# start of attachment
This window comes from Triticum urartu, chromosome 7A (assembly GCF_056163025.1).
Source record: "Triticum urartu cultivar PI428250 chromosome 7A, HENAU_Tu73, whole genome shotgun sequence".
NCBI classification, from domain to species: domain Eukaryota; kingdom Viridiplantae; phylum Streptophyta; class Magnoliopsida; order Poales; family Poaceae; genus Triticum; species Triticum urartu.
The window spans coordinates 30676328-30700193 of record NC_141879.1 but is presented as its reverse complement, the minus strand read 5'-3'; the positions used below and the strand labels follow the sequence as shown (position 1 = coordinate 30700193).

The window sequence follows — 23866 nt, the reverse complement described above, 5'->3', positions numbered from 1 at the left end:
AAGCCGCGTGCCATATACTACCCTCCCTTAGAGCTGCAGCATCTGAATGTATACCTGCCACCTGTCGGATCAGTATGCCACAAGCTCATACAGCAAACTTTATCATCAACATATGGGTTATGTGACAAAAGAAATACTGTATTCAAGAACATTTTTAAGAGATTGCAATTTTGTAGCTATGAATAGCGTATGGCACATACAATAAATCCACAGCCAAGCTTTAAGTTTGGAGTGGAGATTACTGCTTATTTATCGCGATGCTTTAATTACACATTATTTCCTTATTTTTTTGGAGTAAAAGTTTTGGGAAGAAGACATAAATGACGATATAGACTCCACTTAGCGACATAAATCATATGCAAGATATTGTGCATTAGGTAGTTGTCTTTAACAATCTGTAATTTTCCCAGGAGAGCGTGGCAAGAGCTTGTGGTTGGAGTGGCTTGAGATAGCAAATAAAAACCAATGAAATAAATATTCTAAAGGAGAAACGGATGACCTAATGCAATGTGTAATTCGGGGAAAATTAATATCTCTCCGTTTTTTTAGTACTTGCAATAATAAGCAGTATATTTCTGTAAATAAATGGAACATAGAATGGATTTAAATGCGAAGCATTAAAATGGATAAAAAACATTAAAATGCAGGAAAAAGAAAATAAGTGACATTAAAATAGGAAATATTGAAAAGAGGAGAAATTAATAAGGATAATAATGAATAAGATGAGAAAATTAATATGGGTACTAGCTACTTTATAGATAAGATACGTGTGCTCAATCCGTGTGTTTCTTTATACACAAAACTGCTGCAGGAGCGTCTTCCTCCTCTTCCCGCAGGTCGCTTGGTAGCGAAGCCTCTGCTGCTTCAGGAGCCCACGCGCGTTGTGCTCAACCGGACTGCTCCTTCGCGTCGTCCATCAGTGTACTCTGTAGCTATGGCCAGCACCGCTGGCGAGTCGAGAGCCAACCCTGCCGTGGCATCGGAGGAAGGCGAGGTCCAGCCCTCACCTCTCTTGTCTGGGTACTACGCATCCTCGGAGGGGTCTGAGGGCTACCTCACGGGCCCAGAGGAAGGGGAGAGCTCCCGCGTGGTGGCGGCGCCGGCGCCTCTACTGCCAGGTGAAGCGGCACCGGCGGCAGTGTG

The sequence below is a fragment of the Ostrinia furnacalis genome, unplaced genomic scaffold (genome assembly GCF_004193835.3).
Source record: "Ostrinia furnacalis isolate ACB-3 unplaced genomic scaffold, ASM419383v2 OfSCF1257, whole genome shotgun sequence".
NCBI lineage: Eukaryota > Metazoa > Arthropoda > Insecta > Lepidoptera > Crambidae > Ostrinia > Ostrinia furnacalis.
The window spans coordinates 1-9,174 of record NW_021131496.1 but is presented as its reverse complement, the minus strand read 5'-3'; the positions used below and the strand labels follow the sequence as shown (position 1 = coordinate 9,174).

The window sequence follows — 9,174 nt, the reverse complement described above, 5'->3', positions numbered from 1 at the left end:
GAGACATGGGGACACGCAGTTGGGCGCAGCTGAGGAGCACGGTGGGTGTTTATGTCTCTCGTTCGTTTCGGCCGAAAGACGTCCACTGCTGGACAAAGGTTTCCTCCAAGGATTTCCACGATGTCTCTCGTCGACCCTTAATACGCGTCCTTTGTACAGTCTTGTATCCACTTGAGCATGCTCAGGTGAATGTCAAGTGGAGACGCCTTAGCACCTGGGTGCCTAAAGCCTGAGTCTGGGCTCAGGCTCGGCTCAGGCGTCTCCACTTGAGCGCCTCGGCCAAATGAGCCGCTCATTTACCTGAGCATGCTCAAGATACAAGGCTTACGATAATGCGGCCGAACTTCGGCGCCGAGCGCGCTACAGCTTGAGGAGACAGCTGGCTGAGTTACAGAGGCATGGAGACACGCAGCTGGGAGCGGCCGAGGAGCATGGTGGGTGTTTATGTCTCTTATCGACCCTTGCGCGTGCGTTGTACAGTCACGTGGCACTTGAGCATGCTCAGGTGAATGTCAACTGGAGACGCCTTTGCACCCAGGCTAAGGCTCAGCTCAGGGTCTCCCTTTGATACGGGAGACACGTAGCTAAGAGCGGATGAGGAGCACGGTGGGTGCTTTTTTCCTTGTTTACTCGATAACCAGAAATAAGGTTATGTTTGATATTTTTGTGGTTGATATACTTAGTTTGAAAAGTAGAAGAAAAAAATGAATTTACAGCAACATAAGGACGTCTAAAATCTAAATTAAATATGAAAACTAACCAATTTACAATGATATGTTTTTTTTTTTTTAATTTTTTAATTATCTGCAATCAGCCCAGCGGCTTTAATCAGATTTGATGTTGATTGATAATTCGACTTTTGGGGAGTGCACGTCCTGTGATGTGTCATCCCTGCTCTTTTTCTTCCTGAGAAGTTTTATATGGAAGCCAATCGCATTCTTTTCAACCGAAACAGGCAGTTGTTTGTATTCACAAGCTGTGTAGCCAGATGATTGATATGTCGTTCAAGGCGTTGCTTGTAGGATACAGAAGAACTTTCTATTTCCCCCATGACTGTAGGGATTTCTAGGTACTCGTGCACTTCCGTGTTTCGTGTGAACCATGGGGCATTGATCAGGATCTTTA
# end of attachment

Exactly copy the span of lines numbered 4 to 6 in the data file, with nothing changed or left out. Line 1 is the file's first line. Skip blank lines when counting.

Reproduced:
The window spans coordinates 30676328-30700193 of record NC_141879.1 but is presented as its reverse complement, the minus strand read 5'-3'; the positions used below and the strand labels follow the sequence as shown (position 1 = coordinate 30700193).

The window sequence follows — 23866 nt, the reverse complement described above, 5'->3', positions numbered from 1 at the left end:
AAGCCGCGTGCCATATACTACCCTCCCTTAGAGCTGCAGCATCTGAATGTATACCTGCCACCTGTCGGATCAGTATGCCACAAGCTCATACAGCAAACTTTATCATCAACATATGGGTTATGTGACAAAAGAAATACTGTATTCAAGAACATTTTTAAGAGATTGCAATTTTGTAGCTATGAATAGCGTATGGCACATACAATAAATCCACAGCCAAGCTTTAAGTTTGGAGTGGAGATTACTGCTTATTTATCGCGATGCTTTAATTACACATTATTTCCTTATTTTTTTGGAGTAAAAGTTTTGGGAAGAAGACATAAATGACGATATAGACTCCACTTAGCGACATAAATCATATGCAAGATATTGTGCATTAGGTAGTTGTCTTTAACAATCTGTAATTTTCCCAGGAGAGCGTGGCAAGAGCTTGTGGTTGGAGTGGCTTGAGATAGCAAATAAAAACCAATGAAATAAATATTCTAAAGGAGAAACGGATGACCTAATGCAATGTGTAATTCGGGGAAAATTAATATCTCTCCGTTTTTTTAGTACTTGCAATAATAAGCAGTATATTTCTGTAAATAAATGGAACATAGAATGGATTTAAATGCGAAGCATTAAAATGGATAAAAAACATTAAAATGCAGGAAAAAGAAAATAAGTGACATTAAAATAGGAAATATTGAAAAGAGGAGAAATTAATAAGGATAATAATGAATAAGATGAGAAAATTAATATGGGTACTAGCTACTTTATAGATAAGATACGTGTGCTCAATCCGTGTGTTTCTTTATACACAAAACTGCTGCAGGAGCGTCTTCCTCCTCTTCCCGCAGGTCGCTTGGTAGCGAAGCCTCTGCTGCTTCAGGAGCCCACGCGCGTTGTGCTCAACCGGACTGCTCCTTCGCGTCGTCCATCAGTGTACTCTGTAGCTATGGCCAGCACCGCTGGCGAGTCGAGAGCCAACCCTGCCGTGGCATCGGAGGAAGGCGAGGTCCAGCCCTCACCTCTCTTGTCTGGGTACTACGCATCCTCGGAGGGGTCTGAGGGCTACCTCACGGGCCCAGAGGAAGGGGAGAGCTCCCGCGTGGTGGCGGCGCCGGCGCCTCTACTGCCAGGTGAAGCGGCACCGGCGGCAGTGTG